JIMMY MORALES, President of Guatemala, expressed appreciation for the solidarity shown by the international community and humanitarian organizations with his country, which in 3 June suffered human losses and material damages in the wake of a volcano eruption. Today is an opportunity to reflect on the role of the United Nations in the world order. His country prides itself in its strong will to peacefully resolve territorial issues. Over the past century and a half, it has had a maritime dispute with Belize. In 2018, a popular vote was held, with 96 per cent of voters in favour of bringing the case to the International Court of Justice. He welcomed a decision by Belize to set a date for their vote in 2019 and eagerly awaits the outcome of their vote. The resolution of this dispute will bring economic and social benefits to both nations.
He said Central America’s economic integration continues to progress. In 2018, a historic step was made with the establishment of the customs union between Guatemala, Honduras and El Salvador, meaning that more than 80 per cent of the bilateral trade will enjoy free transit of goods thanks to tariff harmonization. This integration turned three countries into one market with 32 million people. According to World Bank data, the border crossing time was reduced from 55‑60 hours to 15 minutes.
Guatemala’s fight against transnational threats is unprecedented in the region, he continued. In the last two years, Guatemalan security forces, in collaboration with state agencies in the United States, seized more than 471 million poppy plants, with a value of $1.4 billion, and seized 34,000 kilos of cocaine, and 400 per cent more heroin than in previous years. This meant it seized more drugs in the last two years than in the last eight years combined. Guatemala has made significant progress in combating corruption and improving transparency. Its initiative and open Government mechanism has now moved to the third national action plan 2016‑2018. Guatemala worked hard to meet the international standards of tax transparency and ratified a convention, which moves Guatemala out of the list of countries considered as tax havens.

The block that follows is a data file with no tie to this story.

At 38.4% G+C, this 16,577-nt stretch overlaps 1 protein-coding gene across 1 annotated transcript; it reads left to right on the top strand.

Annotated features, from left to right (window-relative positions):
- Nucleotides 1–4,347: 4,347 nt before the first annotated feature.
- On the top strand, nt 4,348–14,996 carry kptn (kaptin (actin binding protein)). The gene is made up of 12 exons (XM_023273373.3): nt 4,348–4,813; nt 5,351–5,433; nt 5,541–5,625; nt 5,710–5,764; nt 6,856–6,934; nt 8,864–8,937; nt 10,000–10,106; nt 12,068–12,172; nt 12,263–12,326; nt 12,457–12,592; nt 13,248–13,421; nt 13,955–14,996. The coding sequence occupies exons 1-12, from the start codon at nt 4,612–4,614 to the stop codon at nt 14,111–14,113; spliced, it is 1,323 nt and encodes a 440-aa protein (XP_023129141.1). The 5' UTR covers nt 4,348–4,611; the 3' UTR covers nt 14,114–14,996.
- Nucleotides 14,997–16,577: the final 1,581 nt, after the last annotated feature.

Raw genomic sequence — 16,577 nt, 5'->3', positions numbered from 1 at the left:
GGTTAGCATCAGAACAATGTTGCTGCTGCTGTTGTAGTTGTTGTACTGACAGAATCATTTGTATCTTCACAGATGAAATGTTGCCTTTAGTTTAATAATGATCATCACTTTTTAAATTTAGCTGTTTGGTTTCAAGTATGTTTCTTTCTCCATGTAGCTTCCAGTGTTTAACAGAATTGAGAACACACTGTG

Guatemala respects the sovereignty of other countries, he said. After four decades of internal armed conflict, his country moved to the harder task of building and maintaining peace. The International Commission against Impunity in Guatemala (CICIG) was created in December 2006, when the United Nations and his country signed an agreement setting up the Commission as an independent body charged with investigating and prosecuting serious crimes in Guatemala. Although the body has helped strengthen his country’s democratic institutions, his Government has decided not to extend its mandate because it has interfered in the internal affairs of Guatemala. He also denounced the excessive use of force and power by the Commission and illegal pretrial detention, requesting the United Nations Secretary-General appoint a new commissioner for the body.
Guatemala has designed a technology called “biobars” whose objective is to decontaminate rivers, beaches, seas and oceans, he said. The country continues to work hard in the implementation of the 2016‑2020 national strategy for prevention of chronic malnutrition, which is directly related to the objectives of sustainable development — putting an end to hunger, achieving food security and improving nutrition.